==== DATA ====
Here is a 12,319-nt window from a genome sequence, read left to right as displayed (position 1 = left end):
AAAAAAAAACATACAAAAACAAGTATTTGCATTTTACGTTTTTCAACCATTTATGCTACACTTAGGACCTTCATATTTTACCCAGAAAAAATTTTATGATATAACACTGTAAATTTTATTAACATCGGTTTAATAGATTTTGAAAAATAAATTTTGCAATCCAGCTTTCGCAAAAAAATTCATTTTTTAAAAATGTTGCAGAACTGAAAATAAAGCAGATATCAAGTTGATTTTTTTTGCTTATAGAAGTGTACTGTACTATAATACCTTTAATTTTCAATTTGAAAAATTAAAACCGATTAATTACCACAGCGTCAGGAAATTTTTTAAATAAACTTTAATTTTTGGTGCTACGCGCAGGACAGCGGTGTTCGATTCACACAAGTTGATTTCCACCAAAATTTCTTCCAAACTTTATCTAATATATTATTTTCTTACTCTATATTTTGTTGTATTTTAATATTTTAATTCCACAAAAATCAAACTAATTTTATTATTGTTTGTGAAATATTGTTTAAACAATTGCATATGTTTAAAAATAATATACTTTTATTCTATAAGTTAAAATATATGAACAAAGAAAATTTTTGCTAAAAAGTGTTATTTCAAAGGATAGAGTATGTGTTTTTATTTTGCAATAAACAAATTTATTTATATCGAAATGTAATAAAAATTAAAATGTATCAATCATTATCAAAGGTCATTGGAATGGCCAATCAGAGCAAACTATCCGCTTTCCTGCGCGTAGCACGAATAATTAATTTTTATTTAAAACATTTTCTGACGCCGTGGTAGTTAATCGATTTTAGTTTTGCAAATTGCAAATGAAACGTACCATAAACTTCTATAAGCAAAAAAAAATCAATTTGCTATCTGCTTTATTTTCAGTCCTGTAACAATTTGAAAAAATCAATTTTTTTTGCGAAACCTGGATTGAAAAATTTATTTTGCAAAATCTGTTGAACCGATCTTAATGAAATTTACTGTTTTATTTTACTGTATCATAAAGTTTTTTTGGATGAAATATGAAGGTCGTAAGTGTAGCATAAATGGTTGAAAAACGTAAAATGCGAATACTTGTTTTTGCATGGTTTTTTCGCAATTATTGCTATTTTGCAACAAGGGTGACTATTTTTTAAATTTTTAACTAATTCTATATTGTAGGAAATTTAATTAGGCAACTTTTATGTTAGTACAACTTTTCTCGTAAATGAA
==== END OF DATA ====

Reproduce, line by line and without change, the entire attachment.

Here is a 12,319-nt window from a genome sequence, read left to right as displayed (position 1 = left end):
AAAAAAAAACATACAAAAACAAGTATTTGCATTTTACGTTTTTCAACCATTTATGCTACACTTAGGACCTTCATATTTTACCCAGAAAAAATTTTATGATATAACACTGTAAATTTTATTAACATCGGTTTAATAGATTTTGAAAAATAAATTTTGCAATCCAGCTTTCGCAAAAAAATTCATTTTTTAAAAATGTTGCAGAACTGAAAATAAAGCAGATATCAAGTTGATTTTTTTTGCTTATAGAAGTGTACTGTACTATAATACCTTTAATTTTCAATTTGAAAAATTAAAACCGATTAATTACCACAGCGTCAGGAAATTTTTTAAATAAACTTTAATTTTTGGTGCTACGCGCAGGACAGCGGTGTTCGATTCACACAAGTTGATTTCCACCAAAATTTCTTCCAAACTTTATCTAATATATTATTTTCTTACTCTATATTTTGTTGTATTTTAATATTTTAATTCCACAAAAATCAAACTAATTTTATTATTGTTTGTGAAATATTGTTTAAACAATTGCATATGTTTAAAAATAATATACTTTTATTCTATAAGTTAAAATATATGAACAAAGAAAATTTTTGCTAAAAAGTGTTATTTCAAAGGATAGAGTATGTGTTTTTATTTTGCAATAAACAAATTTATTTATATCGAAATGTAATAAAAATTAAAATGTATCAATCATTATCAAAGGTCATTGGAATGGCCAATCAGAGCAAACTATCCGCTTTCCTGCGCGTAGCACGAATAATTAATTTTTATTTAAAACATTTTCTGACGCCGTGGTAGTTAATCGATTTTAGTTTTGCAAATTGCAAATGAAACGTACCATAAACTTCTATAAGCAAAAAAAAATCAATTTGCTATCTGCTTTATTTTCAGTCCTGTAACAATTTGAAAAAATCAATTTTTTTTGCGAAACCTGGATTGAAAAATTTATTTTGCAAAATCTGTTGAACCGATCTTAATGAAATTTACTGTTTTATTTTACTGTATCATAAAGTTTTTTTGGATGAAATATGAAGGTCGTAAGTGTAGCATAAATGGTTGAAAAACGTAAAATGCGAATACTTGTTTTTGCATGGTTTTTTCGCAATTATTGCTATTTTGCAACAAGGGTGACTATTTTTTAAATTTTTAACTAATTCTATATTGTAGGAAATTTAATTAGGCAACTTTTATGTTAGTACAACTTTTCTCGTAAATGAA